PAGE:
June 12, 2013. Local, state and federal investigators confirmed that a deficient exhaust system for the pool water heater at the Best Western in Boone led to the deaths of three lodgers who stayed in Room 225 during the past three months.
Room 225 is situated above the pool’s mechanical room that houses the water heater. It wasn’t the only room to have elevated carbon monoxide levels, but Room 225 had significantly higher levels that anywhere else in the hotel.
Investigators with the U.S. Consumer Product Safety Commission and the N.C. State Board of Examiners of Plumbing, Heating and Fire Sprinkler Contractors spent the day with local investigators conducting inspections and tests at the Best Western across from New Market Center.
At 5:30 p.m., Boone Fire Chief Jimmy Isaacs and Boone Police Chief Dana Crawford held a press conference to announce findings and answer questions from the media.
Isaacs said they found multiple avenues of exhaust entering Room 225 from inside and outside of the hotel during examination of the exhaust system that include a smoke tests.
“We actually discovered a couple of avenues during testing today. One of the avenues was coming from inside the building. With reference to penetration through the floor that was coming through the building from a concealed space above the ceiling and making its way through a void up into the gas fire place area,” Isaacs said. “The other area … the vent was in close proximity to the HVAC unit. There again with wind direction lined up with exhaust coming back into the building through there.”
Along with multiple deficiencies, Isaacs added that the venting system has corrosion issues that were exacerbated by lack of maintenance and by being nearby a pool that, in itself, is “inherently corrosive.”
“A lot of this is going to come done to lack of maintenance. One thing you need to understand is pool areas are inherently corrosive because we have chlorine in areas. Chlorine is a very strong oxidizer; it accelerates the corrosion process in these areas,” Isaacs said. “That’s one of the things, when we have a piece of equipment subject to corrosion, it’s going to require more maintenance and much more intensive work to keep it maintained.”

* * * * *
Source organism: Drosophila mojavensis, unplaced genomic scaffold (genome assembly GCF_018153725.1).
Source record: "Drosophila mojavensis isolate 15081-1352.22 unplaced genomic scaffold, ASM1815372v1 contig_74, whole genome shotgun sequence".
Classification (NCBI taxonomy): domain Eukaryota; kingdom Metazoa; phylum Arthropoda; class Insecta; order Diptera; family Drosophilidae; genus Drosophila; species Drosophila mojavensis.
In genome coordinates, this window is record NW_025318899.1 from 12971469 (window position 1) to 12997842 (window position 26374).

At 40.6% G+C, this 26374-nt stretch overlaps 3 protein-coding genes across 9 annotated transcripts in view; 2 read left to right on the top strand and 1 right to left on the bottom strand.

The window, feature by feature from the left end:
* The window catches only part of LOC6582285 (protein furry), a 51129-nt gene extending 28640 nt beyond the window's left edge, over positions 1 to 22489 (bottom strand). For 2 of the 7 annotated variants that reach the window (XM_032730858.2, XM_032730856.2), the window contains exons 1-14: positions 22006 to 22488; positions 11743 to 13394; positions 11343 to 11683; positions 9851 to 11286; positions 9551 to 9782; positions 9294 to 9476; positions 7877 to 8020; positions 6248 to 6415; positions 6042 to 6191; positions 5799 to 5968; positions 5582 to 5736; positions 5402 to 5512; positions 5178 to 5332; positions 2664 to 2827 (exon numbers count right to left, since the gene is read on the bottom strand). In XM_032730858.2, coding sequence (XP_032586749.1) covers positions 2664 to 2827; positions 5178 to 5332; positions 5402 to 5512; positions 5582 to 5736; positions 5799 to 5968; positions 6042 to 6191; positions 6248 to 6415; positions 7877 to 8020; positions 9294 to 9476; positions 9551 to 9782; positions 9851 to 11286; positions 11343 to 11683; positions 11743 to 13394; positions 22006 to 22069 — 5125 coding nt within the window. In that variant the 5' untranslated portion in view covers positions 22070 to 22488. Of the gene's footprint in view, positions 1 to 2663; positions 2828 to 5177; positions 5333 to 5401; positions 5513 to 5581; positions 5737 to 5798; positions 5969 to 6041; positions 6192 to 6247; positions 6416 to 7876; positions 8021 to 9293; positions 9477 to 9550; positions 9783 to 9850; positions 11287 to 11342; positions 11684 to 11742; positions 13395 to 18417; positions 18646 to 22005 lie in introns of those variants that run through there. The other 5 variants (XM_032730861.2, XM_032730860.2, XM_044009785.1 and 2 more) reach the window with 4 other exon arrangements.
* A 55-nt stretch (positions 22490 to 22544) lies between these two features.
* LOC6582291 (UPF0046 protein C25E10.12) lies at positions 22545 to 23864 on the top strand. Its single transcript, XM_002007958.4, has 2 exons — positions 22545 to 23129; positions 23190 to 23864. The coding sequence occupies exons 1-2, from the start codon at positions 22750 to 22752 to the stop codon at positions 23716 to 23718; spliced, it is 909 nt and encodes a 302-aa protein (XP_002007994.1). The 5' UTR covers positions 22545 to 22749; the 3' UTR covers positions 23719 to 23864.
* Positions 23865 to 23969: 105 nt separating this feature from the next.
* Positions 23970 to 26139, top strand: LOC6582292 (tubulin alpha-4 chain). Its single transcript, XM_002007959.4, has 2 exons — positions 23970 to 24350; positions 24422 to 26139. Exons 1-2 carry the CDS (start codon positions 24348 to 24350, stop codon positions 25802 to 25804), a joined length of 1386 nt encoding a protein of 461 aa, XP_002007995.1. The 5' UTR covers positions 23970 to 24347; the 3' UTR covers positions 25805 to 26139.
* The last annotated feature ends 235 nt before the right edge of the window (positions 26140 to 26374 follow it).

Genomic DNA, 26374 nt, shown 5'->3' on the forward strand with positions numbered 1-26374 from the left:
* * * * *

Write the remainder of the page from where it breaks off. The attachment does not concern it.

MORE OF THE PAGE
During the past two days since this story made national and international headlines, Isaacs said his phone “has rung off the hook” with people sharing “remarkably similar” stories of this happening in their community – Huntersville; Allentown, Penn.; and International Falls, Minn.
As for the March 6 annual inspection of the pool by the Appalachian District Health Department, whereby a health inspector noted a violation for lack of air ventilation pertaining to pool chemicals – which had nothing to with the deadly levels of carbon monoxide – in the mechanical room, Isaacs said more ventilation where pool chemicals were stored wouldn’t have made a difference in what was a tragic outcome. Monitoring of combustible gases and exhaust systems also doesn’t fall within the jurisdiction of public health departments.
The cause of death in all three instances was determined to be carbon monoxide toxicity.
A Time To Make Alarms In NC Hotels A Priority?
In the state of North Carolina, hotels are not required to have carbon monoxide alarms, which cost as little as $15, to detect the odorless and invisible gas often called the “silent killer.”
According to an analysis of the lack of carbon monoxide detectors in hotels in a November 2012 article in the USA Today, “Few of the roughly 4.9 million rooms in 51,214 lodging properties with at least 15 rooms have alarms.”